Others say this is just naïve, that the Somali coastline is a dangerous but strategic piece of maritime real estate, which will continue to destabilize the region no matter the state of fishing stocks.

soundoff (37 Responses)
  1. Jumbo


    August 25, 2011 at 7:43 pm |
  2. Melese Zenawi

    Seems like you purposely forgot to mention the toxic waste ,"Radio Active" and Hazardous "Nuclear" Waste being dumped off the coast of Somalia. By most EU countries and Large Western Corps. Yea we should be talking about the fishes but not the children being born blind from all this!!!!!!!!!!!!!

    August 25, 2011 at 8:06 pm |
  3. nabil

    could be a real rout cause of the Somali piracy problem.

    August 25, 2011 at 9:27 pm |
  4. NextLifeDK

    If you go back to the "peaceful" time of Siad Barre, you will find it difficult to find any notable number of fishermen. NGO's attempts in the past 15 years to convince the Somalis to start up a fishing industry have failed miserably quite simply because nobody in Somalia seems to want to join in the establishment of a viable (or at least internationally financed) fishing industry.
    I'm inclined to believe that the "you-stole-our-fish" story is just a rationalisation by East African organised crime to do what they do best; stealing and killing.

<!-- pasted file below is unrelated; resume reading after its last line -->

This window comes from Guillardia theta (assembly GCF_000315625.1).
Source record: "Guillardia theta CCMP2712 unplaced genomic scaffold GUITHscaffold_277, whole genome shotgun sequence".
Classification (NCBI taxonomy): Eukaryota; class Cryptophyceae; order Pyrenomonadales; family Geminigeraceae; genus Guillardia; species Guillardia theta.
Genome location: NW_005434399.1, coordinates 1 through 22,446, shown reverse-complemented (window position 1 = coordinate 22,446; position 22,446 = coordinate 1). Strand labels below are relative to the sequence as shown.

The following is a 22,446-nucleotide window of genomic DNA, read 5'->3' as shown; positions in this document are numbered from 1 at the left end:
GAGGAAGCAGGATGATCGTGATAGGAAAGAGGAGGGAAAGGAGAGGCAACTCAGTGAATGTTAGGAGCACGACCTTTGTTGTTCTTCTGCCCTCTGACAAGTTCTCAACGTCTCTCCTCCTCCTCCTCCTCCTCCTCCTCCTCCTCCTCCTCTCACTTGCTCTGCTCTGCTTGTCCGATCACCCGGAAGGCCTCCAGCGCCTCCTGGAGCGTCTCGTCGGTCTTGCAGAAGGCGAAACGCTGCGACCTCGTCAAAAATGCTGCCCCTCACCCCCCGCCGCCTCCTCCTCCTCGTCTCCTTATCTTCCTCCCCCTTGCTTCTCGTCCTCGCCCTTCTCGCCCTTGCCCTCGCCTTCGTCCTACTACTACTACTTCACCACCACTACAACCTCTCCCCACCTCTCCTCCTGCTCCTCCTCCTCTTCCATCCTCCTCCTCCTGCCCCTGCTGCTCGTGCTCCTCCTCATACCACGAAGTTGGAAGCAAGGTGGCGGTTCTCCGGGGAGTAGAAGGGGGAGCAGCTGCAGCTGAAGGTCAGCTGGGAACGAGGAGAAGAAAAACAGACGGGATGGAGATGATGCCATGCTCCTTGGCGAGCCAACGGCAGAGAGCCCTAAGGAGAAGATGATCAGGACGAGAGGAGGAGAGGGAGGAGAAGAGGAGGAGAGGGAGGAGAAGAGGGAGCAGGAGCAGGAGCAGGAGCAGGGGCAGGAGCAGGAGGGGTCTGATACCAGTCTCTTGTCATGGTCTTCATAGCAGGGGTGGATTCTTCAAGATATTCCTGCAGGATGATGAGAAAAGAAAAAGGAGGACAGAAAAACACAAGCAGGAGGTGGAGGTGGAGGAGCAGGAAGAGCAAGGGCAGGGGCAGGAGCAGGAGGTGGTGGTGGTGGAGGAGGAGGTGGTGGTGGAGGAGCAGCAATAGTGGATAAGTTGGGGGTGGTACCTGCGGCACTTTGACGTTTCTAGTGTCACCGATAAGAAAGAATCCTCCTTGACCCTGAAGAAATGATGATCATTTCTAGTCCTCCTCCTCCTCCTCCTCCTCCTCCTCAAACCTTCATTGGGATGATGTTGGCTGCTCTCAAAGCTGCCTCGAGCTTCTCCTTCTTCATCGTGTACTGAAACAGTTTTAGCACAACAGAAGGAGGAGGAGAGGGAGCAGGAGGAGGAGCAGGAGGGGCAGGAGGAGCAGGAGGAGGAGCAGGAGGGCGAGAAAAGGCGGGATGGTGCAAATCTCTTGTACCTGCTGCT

Of course, this does not mean that I condone the behaviour of European and Asian fishing pirates.

    August 25, 2011 at 10:04 pm |
  5. Naomi

    What happens if Asians keep masacring sharks? Do Asians have any brain? (I'm Asian in saying this.) They ruin the West's effort to conserve the planet. They don't care. They just want to be rich and get ahead of the West. Ban sushi right away.

    August 26, 2011 at 2:53 am |
  6. Naomi

    Asians are ruining the planet by eating weird stuff all the time. All Earthlings should be required to have Jewish or Muslim diet to preserve the planet.

    August 26, 2011 at 2:57 am |
  7. ytuque

    You have to be a real apologist to buy into this argument that illegal fishing turned the Somalis into pirates. The more likely cause is that Somalis have always been lawless, and the ships passing off their coast were simply convenient targets.

    August 26, 2011 at 7:29 am |
  8. T1Brit

    You can call them 'European' if you want – but the truth is that the illegal fishers are SPANISH

    The SPANISH trawlers are devastating the oceans :

    August 26, 2011 at 8:39 am |
  9. NorGuy